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African palm plantation companies are playing a growing role in helping paramilitaries consolidate their control of the Uraba region of Choco and Antioquia in Colombia. Indigenous, Afro-Colombian, and peace communities have long stood in the way of corporate projects in Uraba. Paramilitaries working closely with the Colombian military have mounted carried out a campaign of massacres and assasinations in the region for decades -- a history of violence and repression that Laura del Castillo Matamoros summarized brilliantly in a column on this site exporing the background of the most recent massacre in the peace community of San José de Apartadó. Paramilitary activity in the region has traditionally been funded by mining interests, drug traffickers, and cattle ranchers. But in recent years, companies planting large plantations of African Palm trees have played more and more of a role in helping paramilitaries consolidate their control of this coveted region. According to a prominent Colombian human rights activist who asked not to be named, mining and timber companies have been making informal deals with palm oil companies concerning their shared interests in suppressing unions and clearing land in Uraba. In recent years, international groups have focussed increased attention on the human rights situation in Colombia, and especially on the role of paramilitaries in the mining sector. Because of this, multinational mining companies have been working to clean up their image and distance themselves further from the paramilitaries. Palm oil companies have been picking up the slack, playing an increasing role in financing paramilitaries and laundering their money. They have less exposure to external pressure than mining companies, because they are generally Colombian owned companies that serve as a middle man selling their product to agribusiness giants like Unilever and General Foods that can easily deny knowledge of or responsibility for what's happening in the palm growing areas. The companies are buying up land abandoned when people flee massacres and planting it with palm trees. The trees quickly deplete the soil of its vital nutrients, further devaluing the land, making it cheaper for mining and energy companies to buy. Inspired by the success of Canadian companies in rewriting Colombia's mining code, lawyers from international financial institutions and big global agribusiness companies are apparentlly now in the process of rewriting Colombian agricultural laws to create incentives and tax rebates for plantation owners and allow for "securitization" for large plantation projects. The process of "securitization" and "capitalization" allows investors to raise money based on future projected earnings -- a method other industries have used to generate money to funnell to the paramilitaries. In the case of the agricultural sector the money is easily laundered through land transactions. (For background on the Colombian mining code see The Profits of Extermination by Francisco Ramirez Cuellar, President of SINTRAMINERCOL, recently translated into English by Aviva Chomsky and published in the U.S. by Common Courage Press.) The palm oil companies have also recently inserted themselves into the paramilitaries sham "demobilization process" by creating the "Empresarios Exitosos Por La Paz," a group of companies that have agreed to give jobs to "demobilized" members of the AUC. Many of these new workers are joining unions and spying from within, providing intelligence to help their unrehabilitated companeros know which organizers to kill first. Once the authentic leaders of the local unions are wiped out, the ex-paramilitaries will be able to take their place, setting up docile unions that won't cause trouble for the companies, and allowing Uribe or his successor to proclaim the end of paramilitary violence against union organizers in Uraba. Once Uraba is "pacified", and once the palm oil companies have ruined the soil and left, the mining and timber companies can remove the region's reminaining resources, the energy companies can dam its rivers, and the multinationals can finally build their roads and canals to speed commorce.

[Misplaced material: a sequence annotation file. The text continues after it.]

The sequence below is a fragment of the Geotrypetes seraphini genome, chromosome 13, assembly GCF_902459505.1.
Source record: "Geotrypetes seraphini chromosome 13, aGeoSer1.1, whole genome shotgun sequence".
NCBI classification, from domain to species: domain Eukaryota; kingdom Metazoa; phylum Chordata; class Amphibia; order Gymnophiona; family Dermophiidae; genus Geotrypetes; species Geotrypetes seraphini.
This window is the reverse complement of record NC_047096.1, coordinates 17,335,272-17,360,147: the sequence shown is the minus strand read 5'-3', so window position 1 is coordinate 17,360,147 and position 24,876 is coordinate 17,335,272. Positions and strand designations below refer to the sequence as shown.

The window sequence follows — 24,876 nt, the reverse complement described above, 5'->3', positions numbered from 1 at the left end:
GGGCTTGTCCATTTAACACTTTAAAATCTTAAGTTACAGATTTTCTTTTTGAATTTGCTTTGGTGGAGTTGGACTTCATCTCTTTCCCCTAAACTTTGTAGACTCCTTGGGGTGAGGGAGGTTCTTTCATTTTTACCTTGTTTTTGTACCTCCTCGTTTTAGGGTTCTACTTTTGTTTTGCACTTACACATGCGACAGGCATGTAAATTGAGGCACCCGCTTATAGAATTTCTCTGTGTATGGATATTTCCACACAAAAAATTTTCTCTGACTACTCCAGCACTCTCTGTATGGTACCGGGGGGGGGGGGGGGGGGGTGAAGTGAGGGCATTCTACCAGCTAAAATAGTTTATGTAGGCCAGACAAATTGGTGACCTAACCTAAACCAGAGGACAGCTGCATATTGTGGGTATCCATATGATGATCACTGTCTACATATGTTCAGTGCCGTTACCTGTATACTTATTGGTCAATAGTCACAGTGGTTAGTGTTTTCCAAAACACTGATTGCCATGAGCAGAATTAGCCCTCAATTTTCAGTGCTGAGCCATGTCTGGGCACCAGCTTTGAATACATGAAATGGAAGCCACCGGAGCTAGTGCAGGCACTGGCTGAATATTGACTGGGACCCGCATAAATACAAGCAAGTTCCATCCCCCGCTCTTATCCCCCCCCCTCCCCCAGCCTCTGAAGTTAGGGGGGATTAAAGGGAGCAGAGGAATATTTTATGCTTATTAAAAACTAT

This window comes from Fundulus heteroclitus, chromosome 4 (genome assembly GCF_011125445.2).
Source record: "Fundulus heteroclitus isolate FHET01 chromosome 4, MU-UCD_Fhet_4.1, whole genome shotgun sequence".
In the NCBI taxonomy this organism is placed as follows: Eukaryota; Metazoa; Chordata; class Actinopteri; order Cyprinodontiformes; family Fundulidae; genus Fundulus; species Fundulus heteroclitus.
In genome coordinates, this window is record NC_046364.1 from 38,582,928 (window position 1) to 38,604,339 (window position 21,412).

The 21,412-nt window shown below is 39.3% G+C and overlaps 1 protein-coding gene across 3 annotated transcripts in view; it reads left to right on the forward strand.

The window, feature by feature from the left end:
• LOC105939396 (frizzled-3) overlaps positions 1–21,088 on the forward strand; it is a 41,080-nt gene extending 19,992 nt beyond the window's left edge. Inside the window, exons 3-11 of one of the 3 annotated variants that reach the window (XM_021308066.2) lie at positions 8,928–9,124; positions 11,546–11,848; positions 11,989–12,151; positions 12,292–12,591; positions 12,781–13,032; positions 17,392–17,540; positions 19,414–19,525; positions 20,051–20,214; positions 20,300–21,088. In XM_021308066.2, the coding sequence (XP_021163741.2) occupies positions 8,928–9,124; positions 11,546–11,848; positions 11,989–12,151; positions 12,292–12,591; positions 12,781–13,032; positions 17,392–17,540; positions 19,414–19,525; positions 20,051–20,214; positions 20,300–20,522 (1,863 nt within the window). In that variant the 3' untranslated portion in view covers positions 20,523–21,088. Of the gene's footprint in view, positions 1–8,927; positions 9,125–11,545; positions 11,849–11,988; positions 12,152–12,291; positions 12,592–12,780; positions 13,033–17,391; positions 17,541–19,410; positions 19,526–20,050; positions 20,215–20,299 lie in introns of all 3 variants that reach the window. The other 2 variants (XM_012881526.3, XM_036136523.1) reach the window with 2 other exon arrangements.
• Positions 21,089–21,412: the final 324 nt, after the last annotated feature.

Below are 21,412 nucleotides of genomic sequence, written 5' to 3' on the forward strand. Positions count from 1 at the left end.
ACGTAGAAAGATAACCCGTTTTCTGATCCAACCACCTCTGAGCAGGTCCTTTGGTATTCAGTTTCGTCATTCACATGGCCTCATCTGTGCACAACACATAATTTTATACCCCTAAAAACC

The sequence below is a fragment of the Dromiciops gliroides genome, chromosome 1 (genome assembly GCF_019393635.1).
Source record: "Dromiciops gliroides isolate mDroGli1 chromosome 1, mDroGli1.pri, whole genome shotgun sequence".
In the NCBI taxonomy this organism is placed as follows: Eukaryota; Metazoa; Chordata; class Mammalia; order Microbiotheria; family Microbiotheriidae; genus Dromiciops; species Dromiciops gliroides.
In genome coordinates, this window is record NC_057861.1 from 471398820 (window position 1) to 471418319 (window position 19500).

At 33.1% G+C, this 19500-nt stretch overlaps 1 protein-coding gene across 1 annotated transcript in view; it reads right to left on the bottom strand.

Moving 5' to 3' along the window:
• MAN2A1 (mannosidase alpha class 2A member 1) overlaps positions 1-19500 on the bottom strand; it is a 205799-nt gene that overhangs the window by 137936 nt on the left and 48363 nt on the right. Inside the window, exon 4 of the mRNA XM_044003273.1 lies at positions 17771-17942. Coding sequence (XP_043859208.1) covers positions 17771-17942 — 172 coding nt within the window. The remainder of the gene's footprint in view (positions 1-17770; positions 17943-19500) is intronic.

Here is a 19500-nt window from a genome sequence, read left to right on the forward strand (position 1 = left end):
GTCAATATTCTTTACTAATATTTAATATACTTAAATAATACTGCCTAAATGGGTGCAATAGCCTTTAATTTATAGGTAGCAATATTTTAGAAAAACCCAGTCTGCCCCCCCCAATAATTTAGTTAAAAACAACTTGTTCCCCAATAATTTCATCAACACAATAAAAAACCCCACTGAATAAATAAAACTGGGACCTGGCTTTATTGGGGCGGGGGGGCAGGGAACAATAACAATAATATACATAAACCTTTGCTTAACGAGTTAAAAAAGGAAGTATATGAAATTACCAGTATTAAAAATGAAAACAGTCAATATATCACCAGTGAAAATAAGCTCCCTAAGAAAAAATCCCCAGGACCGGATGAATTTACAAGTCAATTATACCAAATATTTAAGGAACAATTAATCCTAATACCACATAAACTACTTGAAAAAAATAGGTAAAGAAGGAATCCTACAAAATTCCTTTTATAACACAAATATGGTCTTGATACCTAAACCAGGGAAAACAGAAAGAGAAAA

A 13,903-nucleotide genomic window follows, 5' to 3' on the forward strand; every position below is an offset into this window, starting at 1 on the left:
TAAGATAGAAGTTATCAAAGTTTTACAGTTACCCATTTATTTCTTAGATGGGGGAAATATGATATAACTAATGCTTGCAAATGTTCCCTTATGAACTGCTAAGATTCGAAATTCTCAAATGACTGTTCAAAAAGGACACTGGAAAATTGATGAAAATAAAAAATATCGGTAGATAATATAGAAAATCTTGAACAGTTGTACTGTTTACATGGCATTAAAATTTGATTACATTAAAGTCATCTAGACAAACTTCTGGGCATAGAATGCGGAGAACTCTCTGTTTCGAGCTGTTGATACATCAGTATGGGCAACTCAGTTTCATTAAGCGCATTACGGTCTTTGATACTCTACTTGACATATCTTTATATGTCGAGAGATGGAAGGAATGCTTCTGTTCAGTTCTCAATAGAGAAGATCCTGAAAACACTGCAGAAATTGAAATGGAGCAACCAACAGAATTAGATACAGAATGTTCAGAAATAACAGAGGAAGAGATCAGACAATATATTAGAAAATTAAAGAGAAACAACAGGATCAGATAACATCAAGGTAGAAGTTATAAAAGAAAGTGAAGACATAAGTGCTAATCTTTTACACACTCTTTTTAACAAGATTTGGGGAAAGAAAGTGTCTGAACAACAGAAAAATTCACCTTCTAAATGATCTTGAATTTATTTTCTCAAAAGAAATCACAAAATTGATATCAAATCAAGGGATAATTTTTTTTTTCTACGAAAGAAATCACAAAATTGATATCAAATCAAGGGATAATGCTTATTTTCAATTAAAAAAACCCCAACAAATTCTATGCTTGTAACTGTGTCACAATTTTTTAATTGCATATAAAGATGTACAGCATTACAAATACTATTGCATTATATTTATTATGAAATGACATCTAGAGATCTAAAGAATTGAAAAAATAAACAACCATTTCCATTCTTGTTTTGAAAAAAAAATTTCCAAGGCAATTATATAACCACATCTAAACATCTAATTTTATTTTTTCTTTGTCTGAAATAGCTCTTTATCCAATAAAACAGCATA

Sean Donahue